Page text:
Google-Watch founder and well known Google critic David Brandt established Scroogle as a method for conducting search without the collection of your cookies and search terms. He argues that Google’s search is not uniquely democratic, but uniquely tyrannical (Salon 2002). Scroogle works by acting as an intermediary, giving Google their metadata (instead of yours), scraping the search results, and displaying them for you free of advertisements (Scroogle 2011). While this may address a number of privacy concerns, it does not actually organize the information in a different way as the results are still determined by Page Rank, and thus at best could be viewed as a method of Pasquinellian sabotage to undermine Google’s monopoly.

In 2010 TechCrunch awarded the Qwiki search engine, with their prestigious Disrupt Award, awarded to the company with the most disruptive game-changing strategy (Huffington Post 2011). On the surface Qwiki appears to organize information in a way that is completely different then Google. They challenge the benefits of displaying search results as a list, and claim that a two minute multimedia presentation is a more user-friendly method (Qwiki 2011). While the videos are informative and do offer users the option to interact, the question that arises is where is the information for these videos coming from? The answer is Google, Wikipedia, Yahoo and other information aggregators (Qwiki 2011). While the presentation of the information is appealing it is hardly game-changing, as it is still dependent on aggregators that organize information based on popularity and convenience.

Do true alternatives to the Google model exist? Will these supposed alternatives be transparent enough with their search algorithms that we can actually see and appreciate the difference? Topsy is a real-time search engine that indexes and searches social networks. They claim that, “Socially generated content is the fastest growing source of information on the Web, with social graphs replacing Page Rank as the new “signal” for identifying relevant content for consumers.” (Topsy 2011) Topsy is unique in that it actually identifies that a true Google alternative would require a replacement for Page Rank, but their lack of transparency on what defines a “social graph” and “signal” does little to challenge the dominance of search based on popularity and convenience.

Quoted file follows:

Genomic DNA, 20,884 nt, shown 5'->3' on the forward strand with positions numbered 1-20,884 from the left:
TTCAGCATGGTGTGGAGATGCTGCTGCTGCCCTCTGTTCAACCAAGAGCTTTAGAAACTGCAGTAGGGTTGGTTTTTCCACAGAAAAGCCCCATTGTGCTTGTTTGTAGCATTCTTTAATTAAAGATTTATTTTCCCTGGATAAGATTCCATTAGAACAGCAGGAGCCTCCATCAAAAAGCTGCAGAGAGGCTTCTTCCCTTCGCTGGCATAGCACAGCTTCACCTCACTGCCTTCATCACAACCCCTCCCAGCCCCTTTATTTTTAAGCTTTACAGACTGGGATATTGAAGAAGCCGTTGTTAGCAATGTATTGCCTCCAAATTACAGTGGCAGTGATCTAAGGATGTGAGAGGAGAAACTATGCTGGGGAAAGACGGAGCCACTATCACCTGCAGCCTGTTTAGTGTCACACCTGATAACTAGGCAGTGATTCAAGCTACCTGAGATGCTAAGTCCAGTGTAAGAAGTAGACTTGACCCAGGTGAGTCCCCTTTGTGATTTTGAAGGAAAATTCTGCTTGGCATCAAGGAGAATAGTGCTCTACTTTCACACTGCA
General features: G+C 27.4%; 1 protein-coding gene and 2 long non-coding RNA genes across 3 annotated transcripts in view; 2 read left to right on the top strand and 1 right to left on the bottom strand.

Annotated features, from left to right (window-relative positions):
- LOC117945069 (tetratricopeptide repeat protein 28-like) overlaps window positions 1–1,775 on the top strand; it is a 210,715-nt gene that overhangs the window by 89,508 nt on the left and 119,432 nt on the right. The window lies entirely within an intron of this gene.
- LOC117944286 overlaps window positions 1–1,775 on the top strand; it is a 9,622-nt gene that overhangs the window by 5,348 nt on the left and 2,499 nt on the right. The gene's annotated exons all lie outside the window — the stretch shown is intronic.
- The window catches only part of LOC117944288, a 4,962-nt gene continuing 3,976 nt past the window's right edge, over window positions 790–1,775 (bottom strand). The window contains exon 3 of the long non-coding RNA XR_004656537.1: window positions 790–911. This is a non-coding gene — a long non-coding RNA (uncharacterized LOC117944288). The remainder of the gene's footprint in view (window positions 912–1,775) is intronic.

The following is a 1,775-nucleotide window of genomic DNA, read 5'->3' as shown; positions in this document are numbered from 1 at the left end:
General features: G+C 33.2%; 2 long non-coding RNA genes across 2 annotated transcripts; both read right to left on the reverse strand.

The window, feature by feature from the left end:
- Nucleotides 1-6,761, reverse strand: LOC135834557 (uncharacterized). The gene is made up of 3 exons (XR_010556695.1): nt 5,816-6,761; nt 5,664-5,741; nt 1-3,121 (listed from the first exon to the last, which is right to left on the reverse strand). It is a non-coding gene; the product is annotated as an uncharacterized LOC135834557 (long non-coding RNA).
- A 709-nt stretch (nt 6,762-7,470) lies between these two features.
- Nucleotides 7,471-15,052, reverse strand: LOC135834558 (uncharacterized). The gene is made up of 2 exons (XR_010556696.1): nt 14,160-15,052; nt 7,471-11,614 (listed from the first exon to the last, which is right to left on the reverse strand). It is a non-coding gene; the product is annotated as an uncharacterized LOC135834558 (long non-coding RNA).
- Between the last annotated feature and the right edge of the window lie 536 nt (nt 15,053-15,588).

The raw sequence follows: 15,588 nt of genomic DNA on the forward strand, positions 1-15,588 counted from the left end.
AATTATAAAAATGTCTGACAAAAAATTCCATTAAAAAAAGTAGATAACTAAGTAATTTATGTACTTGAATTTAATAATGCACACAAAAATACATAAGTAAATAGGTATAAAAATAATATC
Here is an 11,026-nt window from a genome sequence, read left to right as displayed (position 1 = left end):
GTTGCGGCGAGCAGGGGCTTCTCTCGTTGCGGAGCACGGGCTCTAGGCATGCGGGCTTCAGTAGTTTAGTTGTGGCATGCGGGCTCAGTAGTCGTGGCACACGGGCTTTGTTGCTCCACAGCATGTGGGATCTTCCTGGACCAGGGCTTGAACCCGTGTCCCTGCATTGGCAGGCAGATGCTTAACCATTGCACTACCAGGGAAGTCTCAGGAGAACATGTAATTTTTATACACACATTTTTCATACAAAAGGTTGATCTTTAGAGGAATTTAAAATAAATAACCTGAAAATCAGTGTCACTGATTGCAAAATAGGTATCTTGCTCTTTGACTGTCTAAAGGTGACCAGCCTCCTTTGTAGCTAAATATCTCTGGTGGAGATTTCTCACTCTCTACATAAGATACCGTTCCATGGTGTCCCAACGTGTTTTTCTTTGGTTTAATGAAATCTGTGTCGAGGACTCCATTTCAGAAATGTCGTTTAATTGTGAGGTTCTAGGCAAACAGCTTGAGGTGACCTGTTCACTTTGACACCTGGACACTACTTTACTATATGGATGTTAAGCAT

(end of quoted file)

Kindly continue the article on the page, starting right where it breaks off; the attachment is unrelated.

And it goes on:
Much like Reider claimed, it seems that a true Google alternative will require re-ranking, transparency, and of course quality (Reider 2009, 141). Perhaps the question shouldn’t be are there any alternatives to Google, but will users even want them when they appear?


Bruns, Axel. Blogs, Wikipedia, Second Life, and Beyond: From Production to Produsage. New York: Peter Lang, 2008. 171-198.

‘Google Privacy Center.’ Google, 2011. Web. Thursday, March 10, 2011.

Meet Mr. Anti-Google.’ Salon, 2002. Web. Thursday, March 10, 2011.

Pasquinelli, Matteo. 2009. ‘Google’s PageRank Algorithm: A Diagram of Cognitive Capitalism and the Rentier of the Common Intellect,’ Deep Search. The Politics of Search beyond Google. Eds. Konrad Becker, and Felix Stalder. Innsbruck: StudienVerlag, 2009. 152-162.

Qwiki, 2011. Web. Thursday, March 10, 2011.

‘Qwiki Founder: How I Launched A Talking Search Engine’ Huffington Post, 2010. Web. Thursday, March 10, 2011.

Rieder, Bernhard. “Democratizing Search? From Critique to Society-oriented Design.” Deep Search. The Politics of Search beyond Google. Eds. Konrad Becker, and Felix Stalder. Innsbruck: StudienVerlag, 2009. 133-151.

Rogers, Richard. “The Googlization Question. Towards the Inculpable Engine.” Deep Search. The Politics of Search beyond Google. Eds. Konrad Becker, and Felix Stalder. Innsbruck: StudienVerlag, 2009. 173-184.

Scroogle, 2011. Web. Thursday, March 10, 2011.

Topsy, 2011. Web. Thursday, March 10, 2011.